1/2 cup pumpkin puree

In a large bowl whisk sugar, baking powder, soda, spices, salt and flour. Cut in butter to resemble coarse meal with some pea size lumps. Stir in cranberries. Stir together pumpkin, buttermilk and egg, and make a well in the flour mix. Add wet mix at once and begin to gently but quickly incorporate to moisten into a mass. Turn out onto a work surface and bring into a disk, folding the dough over itself once or twice. Cut into 8 wedges and freeze until firm, 30 minutes. *At this point dough can be frozen in ziplock to bake later. When ready to bake, heat oven to 400,  brush wedges with buttermilk and sprinkle with sugar. Bake 25-30 minutes, adding 5 minutes or so if frozen, until tops are golden brown, a toothpick comes out clean, and scones are firm. Cool on a rack 15 minutes at least.

11 November 2014

Overnight oat groats

Who am I to, just in the height of pumpkin love season, talk about oatmeal on here? Not rolled oats, not steel-cut oats, but the oat groat itself, the most pure form of the grain. Maybe you haven't even heard of them. I didn't, before my mother gave me half a package and sold them off as so "chewy and good!" I'll admit this didn't register as a cue to make them right away. I delayed, I Googled once. They take an hour to cook by themselves. I do not like to wait in the mornings. I found crock pot and slow cooker overnight recipes...don't have 'em. And then, I found a stovetop technique that served my lack of breakfast patience well, and also, it seemed, the oats, in Culinate. I was in business and finally ready to branch out. Oatmeal, in itself, evokes routine, doesn't it? We are quite the granola type and replenishing the granola frequently, one of my most meditative kitchen routines. But with resolve, I opted to push the groats to the forefront of my cabinet and purposely run out of rolled oats so that a granola shortage would ensue, and very late on one of the first cold fall Saturday nights, reached for the grandmother oat, the groat.

I took Culinate's technique one step further and toasted the groats lightly before their initial boil/soak. Then I went to sleep and so did the oats and in the morning, bowls of goodness were that much closer. I've made the groats like this twice now and love the basic recipe. You start by, as I prefer, lightly toasting the groats in the saucepan with a dot of butter...a quick toast, you don't want them to darken much, just let off a hint of fragrance. Then you'll add water and a flick of salt, cover and bring to an almost boil. At that point, turn off the heat, leave covered and go to bed :) This hot soak plumps the oats overnight so they only need a little time in the morning, when you'll stir in cinnamon and grated apple and simmer about 15 minutes, then steam off the heat for 10. A touch brown sugar, milk, raisins and pecans finish it off and a drip of maple syrup is the final touch. A warming, energizing breakfast ladies and gents to reboot your so-called routine. There is nothing quite like eating warm whole-oat oatmeal in your pajamas at the kitchen table as the sun shines and cuts through the cold air. Enjoy!

Toasted Overnight Oat Groats

Adapted from Culinate. Serves 2.

1/2 tsp butter
1/2 cup whole oat groats (I used Shiloh Farms)
1 1/2 c filtered water
Small pinch salt
1/4 tsp cinnamon
1/2 an apple, grated on a box grater
Handful raisins and toasted nuts (optional)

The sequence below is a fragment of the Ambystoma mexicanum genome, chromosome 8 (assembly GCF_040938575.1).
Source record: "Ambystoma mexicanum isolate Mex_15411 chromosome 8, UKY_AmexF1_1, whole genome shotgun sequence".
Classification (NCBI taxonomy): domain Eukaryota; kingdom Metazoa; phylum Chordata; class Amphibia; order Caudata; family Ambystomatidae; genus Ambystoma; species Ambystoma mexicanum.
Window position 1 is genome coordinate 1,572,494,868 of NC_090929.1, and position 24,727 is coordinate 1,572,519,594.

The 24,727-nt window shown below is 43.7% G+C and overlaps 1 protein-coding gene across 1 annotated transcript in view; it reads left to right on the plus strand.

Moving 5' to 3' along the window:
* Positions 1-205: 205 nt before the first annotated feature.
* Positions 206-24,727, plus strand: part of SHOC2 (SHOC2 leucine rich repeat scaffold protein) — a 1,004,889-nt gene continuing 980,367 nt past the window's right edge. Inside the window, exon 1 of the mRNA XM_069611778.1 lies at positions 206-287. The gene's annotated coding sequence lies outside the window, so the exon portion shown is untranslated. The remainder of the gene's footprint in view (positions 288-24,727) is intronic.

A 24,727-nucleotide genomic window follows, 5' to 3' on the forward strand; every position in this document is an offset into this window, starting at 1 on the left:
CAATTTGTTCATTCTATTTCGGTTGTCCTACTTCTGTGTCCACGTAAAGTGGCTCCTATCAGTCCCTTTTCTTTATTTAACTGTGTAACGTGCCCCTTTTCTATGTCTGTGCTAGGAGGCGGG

Pure maple syrup, brown sugar and milk of your choice

The night before, set a medium saucepan over medium heat and add the butter. Add the oats, stirring constantly, 2 minutes or so, until a hint of fragrance emits. Add the water, and salt, stir and cover, standing close by. When the pot is just reaching a boil, turn off the heat and leave it there.

In the morning, grate the apple. Remove the cover of the pan and set the heat to medium. Add the apple and the cinnamon to the oats, and cook over medium low for 15 minutes. Turn off the heat, cover again and let steam off the heat for 10 minutes.

Don't skip that. Make coffee.

At this point, I stir in the raisins and a spoonful brown sugar as well as a spoonful half-and-half. To serve, ladle into bowls, too with nuts and maple.

02 November 2014

Stick to it

Well, this was a relaxing weekend over here, waking up to the extra hour and all, and thank God, because I spent the latter part of the week complaining how hard it is to do everything and deal with stuff and go to jobs and manage your time and fit in a downward-facing dog and cook. My mom, in the car, which is where we've had more discussions in my life than any physical place, gently informed me I'm spoiled and some people get up at 5 am to get it all in. **Smiles** We were celebrating her birthday, so I resisted a challenge except to say, "What? I know no one who does that." "I do," she said. We were driving in the glorious section of Hudson County where you cross over Route 78 to go from Jersey City to Hoboken, the Holland Tunnel sign awkwardly huge and close to the edge of the land. I am thankful to be in this car right now, I thought. I am thankful for all things that help. 

Our tone then shifted into how it can take a few weeks to get acclimated into a personal flow outside the parameters of a new job, semester, season, sport, etc, and it can take a little adjusting to move beyond feeling like you're always racing to catch up to some invisible thing or be motivated to do the things that bring you joy outside of the parameters that provide you with pay so that you experience a payoff in the hours that you are not located within those parameters. Some people are better at this than others. Clearly since I find the need for italics and notes on this here, I experience ins and outs with this topic. Like anything, maybe it starts with giving yourself a break and knowing what makes you feel best and sticking to it. I bought flowers today. I made granola and another batch of tomato sauce with some San Marzanos I found. And I made more scones, which always makes everything right.